Linden Lab and IBM jointly formed an IETF working-group on virtual environment interoperability standards, but it appears that Linden Lab ceased participating in that group before the year was out.

High-profile content developer, Rezzable, took a hike for their very own virtual pastures, and in 2010 would clean out the last and most famous of their properties from Second Life.

Orange closed their island, Telstra did the same with their estate and Linden Lab planned a marketing office in Amsterdam.

Matters of law and policy

The IRS reported to Congress that no new laws or regulations needed to be added to the US Tax Code, as virtual goods, services and currencies were already taxable under existing US Law.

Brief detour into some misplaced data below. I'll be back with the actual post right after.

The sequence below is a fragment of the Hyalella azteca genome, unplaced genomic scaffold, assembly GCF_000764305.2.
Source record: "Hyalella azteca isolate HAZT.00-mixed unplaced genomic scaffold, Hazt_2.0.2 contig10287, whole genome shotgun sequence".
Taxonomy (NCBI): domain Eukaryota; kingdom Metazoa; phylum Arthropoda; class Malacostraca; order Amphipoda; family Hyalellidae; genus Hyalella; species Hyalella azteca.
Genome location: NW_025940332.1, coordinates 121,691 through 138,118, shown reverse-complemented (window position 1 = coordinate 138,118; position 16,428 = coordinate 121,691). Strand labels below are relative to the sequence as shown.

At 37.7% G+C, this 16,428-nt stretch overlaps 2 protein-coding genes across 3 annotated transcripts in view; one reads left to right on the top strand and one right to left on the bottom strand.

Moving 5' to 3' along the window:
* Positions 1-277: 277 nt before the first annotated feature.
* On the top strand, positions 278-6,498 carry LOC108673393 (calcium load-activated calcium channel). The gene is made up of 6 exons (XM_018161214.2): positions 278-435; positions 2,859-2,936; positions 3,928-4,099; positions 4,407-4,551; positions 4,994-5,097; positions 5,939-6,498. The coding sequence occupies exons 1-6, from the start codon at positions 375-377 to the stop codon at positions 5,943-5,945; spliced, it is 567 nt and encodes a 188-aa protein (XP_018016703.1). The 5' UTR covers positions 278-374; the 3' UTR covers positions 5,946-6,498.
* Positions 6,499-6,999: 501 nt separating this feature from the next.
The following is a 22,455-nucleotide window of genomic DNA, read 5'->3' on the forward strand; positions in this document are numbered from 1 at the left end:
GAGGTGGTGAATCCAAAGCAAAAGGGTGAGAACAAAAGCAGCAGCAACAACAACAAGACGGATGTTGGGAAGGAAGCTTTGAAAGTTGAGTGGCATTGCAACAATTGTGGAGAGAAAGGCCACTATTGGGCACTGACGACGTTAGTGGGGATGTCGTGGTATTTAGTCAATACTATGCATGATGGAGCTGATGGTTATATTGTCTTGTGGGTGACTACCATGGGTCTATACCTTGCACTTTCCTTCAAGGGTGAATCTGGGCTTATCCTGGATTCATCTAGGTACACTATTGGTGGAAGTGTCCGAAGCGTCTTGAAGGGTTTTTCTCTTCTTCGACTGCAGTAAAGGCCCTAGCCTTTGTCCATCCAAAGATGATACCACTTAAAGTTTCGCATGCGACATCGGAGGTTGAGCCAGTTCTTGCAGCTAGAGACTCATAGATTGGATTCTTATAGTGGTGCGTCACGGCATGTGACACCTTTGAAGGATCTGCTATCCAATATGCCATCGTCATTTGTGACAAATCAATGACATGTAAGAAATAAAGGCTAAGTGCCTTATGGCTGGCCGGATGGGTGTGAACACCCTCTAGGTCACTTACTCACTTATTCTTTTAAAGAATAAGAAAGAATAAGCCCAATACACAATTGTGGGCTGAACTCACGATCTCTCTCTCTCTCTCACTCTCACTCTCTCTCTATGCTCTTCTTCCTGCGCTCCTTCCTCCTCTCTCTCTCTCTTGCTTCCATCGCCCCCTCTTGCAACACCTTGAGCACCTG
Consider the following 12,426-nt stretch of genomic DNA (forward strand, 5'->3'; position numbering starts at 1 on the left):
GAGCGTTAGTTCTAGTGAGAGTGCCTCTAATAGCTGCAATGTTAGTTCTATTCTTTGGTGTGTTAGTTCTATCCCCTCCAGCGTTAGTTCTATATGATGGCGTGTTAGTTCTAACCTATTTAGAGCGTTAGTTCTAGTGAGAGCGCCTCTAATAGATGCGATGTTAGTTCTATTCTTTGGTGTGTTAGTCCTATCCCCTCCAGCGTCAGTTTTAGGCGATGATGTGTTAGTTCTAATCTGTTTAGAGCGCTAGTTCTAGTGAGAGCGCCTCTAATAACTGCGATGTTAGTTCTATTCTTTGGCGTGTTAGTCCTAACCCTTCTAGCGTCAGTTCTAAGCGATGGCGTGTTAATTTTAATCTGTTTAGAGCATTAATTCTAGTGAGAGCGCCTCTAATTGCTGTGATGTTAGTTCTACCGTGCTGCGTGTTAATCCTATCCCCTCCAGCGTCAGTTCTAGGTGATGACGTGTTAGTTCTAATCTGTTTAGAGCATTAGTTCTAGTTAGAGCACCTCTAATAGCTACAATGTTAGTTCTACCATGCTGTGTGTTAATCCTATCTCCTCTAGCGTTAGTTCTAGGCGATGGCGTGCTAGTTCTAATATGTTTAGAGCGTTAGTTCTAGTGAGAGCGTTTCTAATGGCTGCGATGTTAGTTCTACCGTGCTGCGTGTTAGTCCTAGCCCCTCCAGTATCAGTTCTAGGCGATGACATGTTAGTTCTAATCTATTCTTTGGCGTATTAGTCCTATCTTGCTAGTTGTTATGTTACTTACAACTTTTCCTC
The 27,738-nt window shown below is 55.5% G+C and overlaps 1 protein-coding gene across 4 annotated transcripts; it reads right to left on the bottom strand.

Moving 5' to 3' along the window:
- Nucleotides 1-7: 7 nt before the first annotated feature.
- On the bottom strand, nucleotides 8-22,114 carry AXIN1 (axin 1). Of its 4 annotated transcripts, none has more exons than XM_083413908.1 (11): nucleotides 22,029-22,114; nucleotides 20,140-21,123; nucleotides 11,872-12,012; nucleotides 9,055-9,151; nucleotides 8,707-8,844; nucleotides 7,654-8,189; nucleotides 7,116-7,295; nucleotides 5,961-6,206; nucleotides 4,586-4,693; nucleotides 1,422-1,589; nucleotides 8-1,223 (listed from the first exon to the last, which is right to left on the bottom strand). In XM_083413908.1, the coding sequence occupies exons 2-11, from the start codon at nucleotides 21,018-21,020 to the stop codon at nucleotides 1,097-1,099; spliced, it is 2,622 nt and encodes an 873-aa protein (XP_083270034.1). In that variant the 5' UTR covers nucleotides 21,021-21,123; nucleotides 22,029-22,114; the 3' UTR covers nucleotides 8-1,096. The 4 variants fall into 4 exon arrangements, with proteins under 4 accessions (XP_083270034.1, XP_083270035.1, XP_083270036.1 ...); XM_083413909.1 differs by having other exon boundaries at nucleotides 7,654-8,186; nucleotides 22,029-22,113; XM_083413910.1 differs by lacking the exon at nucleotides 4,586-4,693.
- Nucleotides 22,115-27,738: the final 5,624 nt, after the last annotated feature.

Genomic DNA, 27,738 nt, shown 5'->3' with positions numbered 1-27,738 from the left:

The Herbert Estate cracked down on Dune role-players, and TASER filed a lawsuit against Linden Lab in April (which they dropped again in May) both for intellectual property violations. Which was essentially much the same reason that two high-profile Second Life customers applied for a class-action lawsuit against Linden Lab.

Linden Lab started taking action against bots, traffic-gaming and camping, but apparent progress on this policy remained so slight and erratic through the remainder of the year and into the next that it isn't clear whether anyone at the Lab is working on this at all.

Ironically, while testing the technology to hide broadly offensive content away from users, Linden Lab managed to offend most of them.